Calories and Zoo Animals

Recently I started to buy a box of peanut butter Girl Scout cookies. So I flipped over the box and looked at the label. There are 150 calories per cookie. I handed the box back and instead gave a donation. I know me.

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I could not eat just one and get much enjoyment out of it. I would need to sit down with a glass of milk, dip each cookie in the milk and quickly eat it. And in very little time I would have eaten the majority of the box, which would have been several thousand calories. Clearly not smart.

I think of calories like money.

Money is just a piece of paper with symbols on it that varies in its purchas- ing power. We should be thinking in terms of what it can buy today and how much value that it would give us. We know the problem is not the expensive things we buy that give us great value. It’s the pennies we spend on short term satisfaction and very little long term value. It’s the expensive super- duper everything in it drive-through coffee.

Calories are important and we should have a guess of how many calories we need and spend those with value. And we should be thinking in terms of long term benefits versus short term satisfaction.

So how do we know what we should eat and how much? We should use the method proven by the test of time. That is, learning from our mistakes. I am going to tell you how to do that, but first I would like to back up to our talk on zoo animals and now talk about our ancestors that were hunters and gatherers.

Zoo animals’ diets are arrived at by looking at their environment and be- havior in the wild, not in a zoo. Then trying the best they can to simulate that, trying it and see how it works, learning from what does not work and changing.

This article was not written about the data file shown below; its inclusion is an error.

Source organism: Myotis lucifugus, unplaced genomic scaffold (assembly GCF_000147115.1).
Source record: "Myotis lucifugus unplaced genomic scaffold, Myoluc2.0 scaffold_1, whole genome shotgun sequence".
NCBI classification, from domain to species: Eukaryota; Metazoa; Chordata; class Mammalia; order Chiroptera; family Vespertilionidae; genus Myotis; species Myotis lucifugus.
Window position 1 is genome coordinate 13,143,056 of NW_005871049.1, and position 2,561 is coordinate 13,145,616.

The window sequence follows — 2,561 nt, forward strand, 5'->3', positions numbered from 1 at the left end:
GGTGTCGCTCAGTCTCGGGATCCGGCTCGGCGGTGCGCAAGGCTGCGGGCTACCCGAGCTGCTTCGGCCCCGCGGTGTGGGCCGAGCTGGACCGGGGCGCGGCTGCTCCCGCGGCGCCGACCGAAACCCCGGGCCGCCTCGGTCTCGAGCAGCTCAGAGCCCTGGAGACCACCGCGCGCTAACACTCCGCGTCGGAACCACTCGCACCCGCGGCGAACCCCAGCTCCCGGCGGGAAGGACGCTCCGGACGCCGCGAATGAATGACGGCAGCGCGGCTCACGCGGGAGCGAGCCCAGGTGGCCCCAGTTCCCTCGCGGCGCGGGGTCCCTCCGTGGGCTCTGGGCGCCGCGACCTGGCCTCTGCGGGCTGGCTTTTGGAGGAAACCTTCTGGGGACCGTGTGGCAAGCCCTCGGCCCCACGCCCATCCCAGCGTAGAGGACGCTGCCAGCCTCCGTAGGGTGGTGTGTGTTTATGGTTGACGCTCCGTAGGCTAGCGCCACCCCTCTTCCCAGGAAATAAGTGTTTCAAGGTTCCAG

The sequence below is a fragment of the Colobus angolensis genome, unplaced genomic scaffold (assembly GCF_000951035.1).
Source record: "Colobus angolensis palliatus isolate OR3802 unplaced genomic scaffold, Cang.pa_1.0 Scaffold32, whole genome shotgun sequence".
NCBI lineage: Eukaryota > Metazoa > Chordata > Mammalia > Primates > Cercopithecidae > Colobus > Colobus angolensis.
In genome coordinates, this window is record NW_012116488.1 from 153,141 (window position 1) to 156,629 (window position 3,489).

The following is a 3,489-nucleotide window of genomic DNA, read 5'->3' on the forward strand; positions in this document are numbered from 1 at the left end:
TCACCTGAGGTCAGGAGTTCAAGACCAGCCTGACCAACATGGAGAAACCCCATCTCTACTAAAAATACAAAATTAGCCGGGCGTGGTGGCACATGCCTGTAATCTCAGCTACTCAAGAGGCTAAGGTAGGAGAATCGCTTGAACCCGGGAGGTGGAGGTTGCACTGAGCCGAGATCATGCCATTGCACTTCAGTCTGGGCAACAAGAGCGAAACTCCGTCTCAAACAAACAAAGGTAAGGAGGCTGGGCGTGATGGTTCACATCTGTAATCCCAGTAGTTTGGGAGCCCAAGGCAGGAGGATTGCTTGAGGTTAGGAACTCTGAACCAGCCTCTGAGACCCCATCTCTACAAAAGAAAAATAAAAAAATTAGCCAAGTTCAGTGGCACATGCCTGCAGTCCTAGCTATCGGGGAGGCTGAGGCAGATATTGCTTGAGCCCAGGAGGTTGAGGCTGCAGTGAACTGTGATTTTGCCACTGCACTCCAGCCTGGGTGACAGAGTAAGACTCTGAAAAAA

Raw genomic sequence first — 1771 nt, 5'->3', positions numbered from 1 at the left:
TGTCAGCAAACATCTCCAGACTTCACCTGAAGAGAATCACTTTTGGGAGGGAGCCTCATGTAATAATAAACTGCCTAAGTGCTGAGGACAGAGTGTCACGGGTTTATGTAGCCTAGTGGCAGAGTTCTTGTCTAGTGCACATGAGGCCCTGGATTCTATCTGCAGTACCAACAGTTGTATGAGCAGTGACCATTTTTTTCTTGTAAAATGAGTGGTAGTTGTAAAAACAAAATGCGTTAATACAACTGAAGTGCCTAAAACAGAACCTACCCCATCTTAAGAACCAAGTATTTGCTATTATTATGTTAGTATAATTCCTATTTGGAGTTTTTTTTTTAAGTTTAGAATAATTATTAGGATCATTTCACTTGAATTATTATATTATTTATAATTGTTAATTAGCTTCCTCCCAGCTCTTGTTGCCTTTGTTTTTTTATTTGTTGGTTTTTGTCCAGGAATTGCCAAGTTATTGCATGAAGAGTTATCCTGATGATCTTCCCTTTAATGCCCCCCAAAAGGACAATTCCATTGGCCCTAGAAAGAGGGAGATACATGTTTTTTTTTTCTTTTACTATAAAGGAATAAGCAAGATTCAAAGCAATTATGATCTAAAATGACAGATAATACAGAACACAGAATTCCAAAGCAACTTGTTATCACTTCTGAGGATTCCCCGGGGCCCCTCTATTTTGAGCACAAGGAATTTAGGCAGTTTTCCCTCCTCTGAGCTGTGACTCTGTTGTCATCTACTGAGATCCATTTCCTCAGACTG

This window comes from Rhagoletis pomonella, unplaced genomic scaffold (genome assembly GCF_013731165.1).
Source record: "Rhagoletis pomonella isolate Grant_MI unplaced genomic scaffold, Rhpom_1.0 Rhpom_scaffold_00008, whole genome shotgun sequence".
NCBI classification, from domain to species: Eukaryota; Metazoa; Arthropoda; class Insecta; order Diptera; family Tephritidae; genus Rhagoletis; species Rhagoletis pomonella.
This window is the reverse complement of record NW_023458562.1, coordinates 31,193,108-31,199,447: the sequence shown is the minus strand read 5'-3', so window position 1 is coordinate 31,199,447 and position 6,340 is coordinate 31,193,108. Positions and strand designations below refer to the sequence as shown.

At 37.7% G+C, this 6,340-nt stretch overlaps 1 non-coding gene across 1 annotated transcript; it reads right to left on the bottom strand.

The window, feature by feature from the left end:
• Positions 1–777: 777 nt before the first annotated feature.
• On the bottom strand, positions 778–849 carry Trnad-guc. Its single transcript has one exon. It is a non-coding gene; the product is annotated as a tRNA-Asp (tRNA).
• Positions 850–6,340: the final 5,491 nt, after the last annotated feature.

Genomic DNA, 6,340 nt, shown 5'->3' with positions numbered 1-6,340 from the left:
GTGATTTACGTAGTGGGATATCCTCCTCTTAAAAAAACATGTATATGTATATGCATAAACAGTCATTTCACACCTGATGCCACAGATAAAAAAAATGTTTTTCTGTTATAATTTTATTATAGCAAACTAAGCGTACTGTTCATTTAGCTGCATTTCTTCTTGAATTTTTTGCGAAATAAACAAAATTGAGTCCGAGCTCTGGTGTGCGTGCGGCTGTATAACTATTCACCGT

Our genetics that control the bio-chemical pathways in our bodies have evolved over time, but there is no evidence they have significantly changed since the dawn of agriculture.

I think it is important to look back at ancient times and ask what did early man eat to survive? There may be some argument as to exactly what that was, but it is simple to think of ancient man as having to hunt for meat and gather food.

It most likely consisted of lean meats, leafy greens, fruits and berries. The majority of their energy went into hunting and gathering food. Their survival depended on it. Food was scarce and difficult to obtain.

I believe their genetic bio-chemical pathways told their bodies that some- thing was very wrong when food was not available and would shut down the burning calorie metabolism.

They would eat when food was available – most likely until they were full. It is my belief that fullness, not over fullness, tells our brains to burn calories.

Starvation or low calorie diets tell our brains to shut down our metabolism and store calories.

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